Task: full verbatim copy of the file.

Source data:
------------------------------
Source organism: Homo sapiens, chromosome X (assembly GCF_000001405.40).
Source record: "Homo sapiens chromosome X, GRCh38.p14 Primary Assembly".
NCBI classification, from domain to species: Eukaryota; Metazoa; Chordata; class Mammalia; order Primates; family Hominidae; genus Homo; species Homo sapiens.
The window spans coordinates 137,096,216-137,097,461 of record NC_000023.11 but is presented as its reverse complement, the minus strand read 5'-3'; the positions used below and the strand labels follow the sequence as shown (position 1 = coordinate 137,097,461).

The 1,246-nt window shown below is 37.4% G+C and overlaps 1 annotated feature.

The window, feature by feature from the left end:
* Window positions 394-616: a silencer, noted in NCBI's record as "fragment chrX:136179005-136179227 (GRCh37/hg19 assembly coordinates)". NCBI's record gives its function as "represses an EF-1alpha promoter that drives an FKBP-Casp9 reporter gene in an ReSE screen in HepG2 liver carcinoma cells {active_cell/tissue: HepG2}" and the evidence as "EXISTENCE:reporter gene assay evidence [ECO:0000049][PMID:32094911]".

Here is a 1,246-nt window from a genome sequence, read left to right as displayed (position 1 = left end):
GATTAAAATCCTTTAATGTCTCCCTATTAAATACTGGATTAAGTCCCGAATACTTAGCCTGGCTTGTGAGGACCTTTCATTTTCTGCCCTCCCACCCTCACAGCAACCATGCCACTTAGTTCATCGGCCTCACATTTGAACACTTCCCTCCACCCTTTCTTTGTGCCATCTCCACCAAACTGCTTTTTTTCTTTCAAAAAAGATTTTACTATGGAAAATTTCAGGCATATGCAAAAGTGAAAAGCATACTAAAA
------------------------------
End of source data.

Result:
Source organism: Homo sapiens, chromosome X (assembly GCF_000001405.40).
Source record: "Homo sapiens chromosome X, GRCh38.p14 Primary Assembly".
NCBI classification, from domain to species: Eukaryota; Metazoa; Chordata; class Mammalia; order Primates; family Hominidae; genus Homo; species Homo sapiens.
The window spans coordinates 137,096,216-137,097,461 of record NC_000023.11 but is presented as its reverse complement, the minus strand read 5'-3'; the positions used below and the strand labels follow the sequence as shown (position 1 = coordinate 137,097,461).

The 1,246-nt window shown below is 37.4% G+C and overlaps 1 annotated feature.

The window, feature by feature from the left end:
* Window positions 394-616: a silencer, noted in NCBI's record as "fragment chrX:136179005-136179227 (GRCh37/hg19 assembly coordinates)". NCBI's record gives its function as "represses an EF-1alpha promoter that drives an FKBP-Casp9 reporter gene in an ReSE screen in HepG2 liver carcinoma cells {active_cell/tissue: HepG2}" and the evidence as "EXISTENCE:reporter gene assay evidence [ECO:0000049][PMID:32094911]".

Here is a 1,246-nt window from a genome sequence, read left to right as displayed (position 1 = left end):
GATTAAAATCCTTTAATGTCTCCCTATTAAATACTGGATTAAGTCCCGAATACTTAGCCTGGCTTGTGAGGACCTTTCATTTTCTGCCCTCCCACCCTCACAGCAACCATGCCACTTAGTTCATCGGCCTCACATTTGAACACTTCCCTCCACCCTTTCTTTGTGCCATCTCCACCAAACTGCTTTTTTTCTTTCAAAAAAGATTTTACTATGGAAAATTTCAGGCATATGCAAAAGTGAAAAGCATACTAAAA